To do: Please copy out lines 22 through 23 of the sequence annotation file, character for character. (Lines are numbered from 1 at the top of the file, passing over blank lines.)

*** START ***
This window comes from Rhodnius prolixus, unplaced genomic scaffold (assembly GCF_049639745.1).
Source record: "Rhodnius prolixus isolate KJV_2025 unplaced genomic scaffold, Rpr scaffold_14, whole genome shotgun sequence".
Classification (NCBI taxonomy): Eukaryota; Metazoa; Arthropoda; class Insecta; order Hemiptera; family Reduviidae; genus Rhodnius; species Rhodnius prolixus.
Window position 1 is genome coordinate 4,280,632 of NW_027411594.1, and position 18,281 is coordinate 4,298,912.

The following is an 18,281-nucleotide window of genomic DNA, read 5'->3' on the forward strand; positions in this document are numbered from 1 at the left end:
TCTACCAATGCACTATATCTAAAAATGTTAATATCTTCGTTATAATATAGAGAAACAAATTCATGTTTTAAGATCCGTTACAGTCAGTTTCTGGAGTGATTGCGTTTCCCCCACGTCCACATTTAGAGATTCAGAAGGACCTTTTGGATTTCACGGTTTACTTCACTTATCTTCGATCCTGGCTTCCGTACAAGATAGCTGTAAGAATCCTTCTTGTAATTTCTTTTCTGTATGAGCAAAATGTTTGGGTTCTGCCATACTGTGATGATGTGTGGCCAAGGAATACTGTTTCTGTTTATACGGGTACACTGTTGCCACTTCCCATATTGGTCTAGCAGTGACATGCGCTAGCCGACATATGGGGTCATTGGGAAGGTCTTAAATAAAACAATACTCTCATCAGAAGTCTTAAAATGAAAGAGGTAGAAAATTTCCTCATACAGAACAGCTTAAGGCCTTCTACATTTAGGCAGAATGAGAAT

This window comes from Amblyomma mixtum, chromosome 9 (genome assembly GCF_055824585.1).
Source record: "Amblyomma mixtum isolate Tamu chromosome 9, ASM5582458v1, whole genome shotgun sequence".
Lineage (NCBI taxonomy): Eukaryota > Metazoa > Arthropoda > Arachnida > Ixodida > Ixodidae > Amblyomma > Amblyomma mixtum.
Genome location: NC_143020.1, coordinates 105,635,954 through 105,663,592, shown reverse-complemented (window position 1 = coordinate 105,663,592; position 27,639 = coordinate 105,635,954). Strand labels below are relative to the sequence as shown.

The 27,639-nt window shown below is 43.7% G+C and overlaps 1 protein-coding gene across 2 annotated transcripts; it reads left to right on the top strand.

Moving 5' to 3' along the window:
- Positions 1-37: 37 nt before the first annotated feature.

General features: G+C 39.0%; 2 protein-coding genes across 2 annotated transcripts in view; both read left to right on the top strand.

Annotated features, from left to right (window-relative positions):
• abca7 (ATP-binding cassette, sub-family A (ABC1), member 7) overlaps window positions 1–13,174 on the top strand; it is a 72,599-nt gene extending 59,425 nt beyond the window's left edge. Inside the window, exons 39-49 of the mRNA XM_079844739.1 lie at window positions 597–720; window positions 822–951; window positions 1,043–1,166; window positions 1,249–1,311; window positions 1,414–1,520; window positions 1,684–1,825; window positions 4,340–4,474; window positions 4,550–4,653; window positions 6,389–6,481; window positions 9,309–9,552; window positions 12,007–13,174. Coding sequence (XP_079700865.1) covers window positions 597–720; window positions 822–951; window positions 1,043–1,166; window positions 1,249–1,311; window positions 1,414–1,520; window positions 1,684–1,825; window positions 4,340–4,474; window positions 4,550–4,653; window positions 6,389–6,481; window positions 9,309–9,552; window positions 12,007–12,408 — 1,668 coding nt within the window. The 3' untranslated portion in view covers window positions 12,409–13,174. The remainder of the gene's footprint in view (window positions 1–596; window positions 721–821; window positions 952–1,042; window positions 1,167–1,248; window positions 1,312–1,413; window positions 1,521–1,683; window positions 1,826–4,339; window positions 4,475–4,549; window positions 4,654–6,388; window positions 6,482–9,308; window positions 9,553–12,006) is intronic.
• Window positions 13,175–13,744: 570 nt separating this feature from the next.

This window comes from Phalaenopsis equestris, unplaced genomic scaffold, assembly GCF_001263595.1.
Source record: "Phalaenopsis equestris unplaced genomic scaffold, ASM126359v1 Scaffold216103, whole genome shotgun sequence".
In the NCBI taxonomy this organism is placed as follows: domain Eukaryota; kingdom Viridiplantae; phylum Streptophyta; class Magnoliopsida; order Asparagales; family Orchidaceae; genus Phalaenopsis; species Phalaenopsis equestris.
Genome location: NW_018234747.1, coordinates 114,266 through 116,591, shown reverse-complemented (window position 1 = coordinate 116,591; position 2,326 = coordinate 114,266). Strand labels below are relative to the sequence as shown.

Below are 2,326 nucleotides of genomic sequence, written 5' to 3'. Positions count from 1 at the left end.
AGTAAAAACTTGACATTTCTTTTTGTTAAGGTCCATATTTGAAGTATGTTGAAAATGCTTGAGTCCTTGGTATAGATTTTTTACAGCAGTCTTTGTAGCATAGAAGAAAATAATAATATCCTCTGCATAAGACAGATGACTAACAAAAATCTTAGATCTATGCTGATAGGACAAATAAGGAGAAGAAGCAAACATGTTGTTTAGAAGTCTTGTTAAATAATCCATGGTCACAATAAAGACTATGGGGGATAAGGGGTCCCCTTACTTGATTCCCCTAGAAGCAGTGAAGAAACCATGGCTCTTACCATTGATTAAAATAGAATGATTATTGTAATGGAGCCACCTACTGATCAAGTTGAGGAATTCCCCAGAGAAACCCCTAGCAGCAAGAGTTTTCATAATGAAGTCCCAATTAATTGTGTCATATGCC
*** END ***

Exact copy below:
Below are 2,326 nucleotides of genomic sequence, written 5' to 3'. Positions count from 1 at the left end.
AGTAAAAACTTGACATTTCTTTTTGTTAAGGTCCATATTTGAAGTATGTTGAAAATGCTTGAGTCCTTGGTATAGATTTTTTACAGCAGTCTTTGTAGCATAGAAGAAAATAATAATATCCTCTGCATAAGACAGATGACTAACAAAAATCTTAGATCTATGCTGATAGGACAAATAAGGAGAAGAAGCAAACATGTTGTTTAGAAGTCTTGTTAAATAATCCATGGTCACAATAAAGACTATGGGGGATAAGGGGTCCCCTTACTTGATTCCCCTAGAAGCAGTGAAGAAACCATGGCTCTTACCATTGATTAAAATAGAATGATTATTGTAATGGAGCCACCTACTGATCAAGTTGAGGAATTCCCCAGAGAAACCCCTAGCAGCAAGAGTTTTCATAATGAAGTCCCAATTAATTGTGTCATATGCC